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Mesothelioma in Women

Women represent nearly 25% of mesothelioma patients. However, because occupational asbestos exposure is the leading cause of mesothelioma, women can have trouble getting a diagnosis if they haven’t worked with asbestos. Learn more about mesothelioma symptoms in women, the different ways women can be exposed to asbestos, and when you should see a specialist.

Fact-Checked and Updated by: Jenna Tozzi, RN

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Malignant Mesothelioma in Women

Women are less likely to be diagnosed with mesothelioma cancer than men, primarily because men are more likely to be exposed to large amounts of asbestos on the job.

However, women are still at risk of developing mesothelioma through secondhand asbestos exposure, encountering asbestos in older homes and school buildings, or using asbestos-contaminated talcum products.

About 78% of women diagnosed with mesothelioma have the pleural type, which starts in the lining of the lung, according to a 2020 Duke University study. Their average age at diagnosis is 65.

Based on a 2022 report in BMJ Open Respiratory Research, it takes about 2 months longer for women to get a mesothelioma diagnosis than men. This can greatly impact the wait time for them to start life-extending treatment.

In addition, women with mesothelioma differ from men because they:

  • Are nearly three times more likely to have peritoneal mesothelioma (cancer of the abdominal lining)
  • May have symptoms that can be mistaken for less serious health issues
  • Live three times as long with their cancer

Doctors should be mindful of these differences when diagnosing female patients.

Get essential information on symptoms, diagnosis, and life expectancy in our Free Mesothelioma Guide.

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What Are Mesothelioma Symptoms in Women?

Symptoms vary depending on the type (location) of mesothelioma. Learn more about the different mesothelioma symptoms in women below.

Pleural Mesothelioma Symptoms in Women

Pleural mesothelioma forms in the lung lining and is the most common type of mesothelioma.

Common pleural mesothelioma symptoms include:

  • Chest pain
  • Difficulty breathing
  • Fatigue
  • Fever
  • Fluid around the lungs (pleural effusion)
  • Persistent dry cough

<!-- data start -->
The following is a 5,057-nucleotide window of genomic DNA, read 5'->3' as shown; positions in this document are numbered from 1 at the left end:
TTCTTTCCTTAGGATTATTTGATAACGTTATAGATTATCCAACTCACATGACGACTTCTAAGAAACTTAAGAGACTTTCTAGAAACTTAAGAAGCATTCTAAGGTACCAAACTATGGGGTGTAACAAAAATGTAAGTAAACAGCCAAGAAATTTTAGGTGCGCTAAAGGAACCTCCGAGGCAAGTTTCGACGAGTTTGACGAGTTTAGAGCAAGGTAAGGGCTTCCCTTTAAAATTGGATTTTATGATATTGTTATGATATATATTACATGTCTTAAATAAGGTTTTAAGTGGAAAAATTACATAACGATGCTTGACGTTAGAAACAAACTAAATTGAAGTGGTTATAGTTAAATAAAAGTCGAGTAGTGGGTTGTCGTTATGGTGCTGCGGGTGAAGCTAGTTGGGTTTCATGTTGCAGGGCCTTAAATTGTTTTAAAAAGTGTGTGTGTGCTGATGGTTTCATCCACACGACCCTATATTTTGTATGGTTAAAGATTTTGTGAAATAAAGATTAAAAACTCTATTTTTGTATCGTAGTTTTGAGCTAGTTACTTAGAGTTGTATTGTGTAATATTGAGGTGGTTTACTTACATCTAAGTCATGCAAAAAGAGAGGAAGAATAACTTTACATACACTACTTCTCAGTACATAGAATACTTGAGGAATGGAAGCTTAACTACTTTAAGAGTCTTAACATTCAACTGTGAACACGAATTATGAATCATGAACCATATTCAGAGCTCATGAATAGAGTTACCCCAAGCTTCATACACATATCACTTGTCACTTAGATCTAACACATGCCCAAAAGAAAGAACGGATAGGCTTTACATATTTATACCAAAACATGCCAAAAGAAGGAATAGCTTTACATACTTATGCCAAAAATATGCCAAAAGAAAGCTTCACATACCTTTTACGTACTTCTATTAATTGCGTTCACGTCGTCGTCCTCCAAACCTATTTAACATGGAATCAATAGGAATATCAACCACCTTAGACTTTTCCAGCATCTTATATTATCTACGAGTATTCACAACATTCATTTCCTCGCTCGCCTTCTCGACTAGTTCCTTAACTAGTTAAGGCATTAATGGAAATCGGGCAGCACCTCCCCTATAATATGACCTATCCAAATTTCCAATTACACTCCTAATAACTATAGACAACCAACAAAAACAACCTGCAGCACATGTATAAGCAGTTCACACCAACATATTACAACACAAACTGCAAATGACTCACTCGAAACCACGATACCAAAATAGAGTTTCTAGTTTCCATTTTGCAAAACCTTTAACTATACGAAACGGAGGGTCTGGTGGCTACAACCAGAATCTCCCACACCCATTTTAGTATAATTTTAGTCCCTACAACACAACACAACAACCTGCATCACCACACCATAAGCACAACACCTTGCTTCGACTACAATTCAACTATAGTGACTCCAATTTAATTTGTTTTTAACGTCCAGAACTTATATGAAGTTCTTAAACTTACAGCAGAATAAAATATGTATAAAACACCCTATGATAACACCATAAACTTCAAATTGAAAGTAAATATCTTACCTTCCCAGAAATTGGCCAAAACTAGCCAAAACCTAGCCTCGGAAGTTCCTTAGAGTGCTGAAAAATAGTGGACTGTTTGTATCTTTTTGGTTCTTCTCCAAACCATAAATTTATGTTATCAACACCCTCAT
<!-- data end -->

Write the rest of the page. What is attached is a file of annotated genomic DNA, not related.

Peritoneal Mesothelioma Symptoms in Women

Peritoneal mesothelioma is the second most common type of mesothelioma, but it is more common among women. It forms in the lining of the abdomen.

Common peritoneal mesothelioma symptoms include:

  • Abdominal pain
  • Bloating
  • Constipation
  • Diarrhea
  • Fatigue
  • Night sweats
  • Weight loss

Some women with peritoneal mesothelioma have only experienced heavy menstrual bleeding, which can make it harder to determine when they should see a specialist.

Pericardial Mesothelioma Symptoms in Women

The rarest of the three types of mesothelioma, pericardial mesothelioma develops in the lining of the heart.

Symptoms of pericardial mesothelioma include:

  • Chest pain
  • Fatigue
  • Difficulty breathing
  • Heart palpitations
  • Irregular heartbeats and murmurs (arrhythmias)

Other symptoms may develop, such as fluid build-up (effusion) in the lining of the heart, lungs, or abdomen. In fact, one 35-year-old woman was treated for repeated effusions in multiple parts of her body for over a year before receiving a pericardial mesothelioma diagnosis, according to a 2023 article published in Radiology Case Reports.

Mesothelioma Diagnosis in Women

Mesothelioma doctors use the same methods to diagnose male and female patients.

The typical mesothelioma diagnosis process involves:

  1. Physical exam: During this step, you and your doctor will discuss your medical history and symptoms.
  2. Imaging scans and blood tests: Your doctor will order imaging tests like X-rays and computed tomography (CT) scans to check for visible mesothelioma tumors. Blood tests may also be done to check for mesothelioma biomarkers (indicators of disease).
  3. Biopsy: If your doctor sees anything abnormal in your scans, they will order a tissue or fluid biopsy to confirm whether you have mesothelioma.

Mesothelioma Misdiagnosis in Women

Some doctors may not consider the possibility of mesothelioma in women with no asbestos exposure. Because of this, women are more likely to be misdiagnosed with other less serious conditions when they present with common mesothelioma symptoms.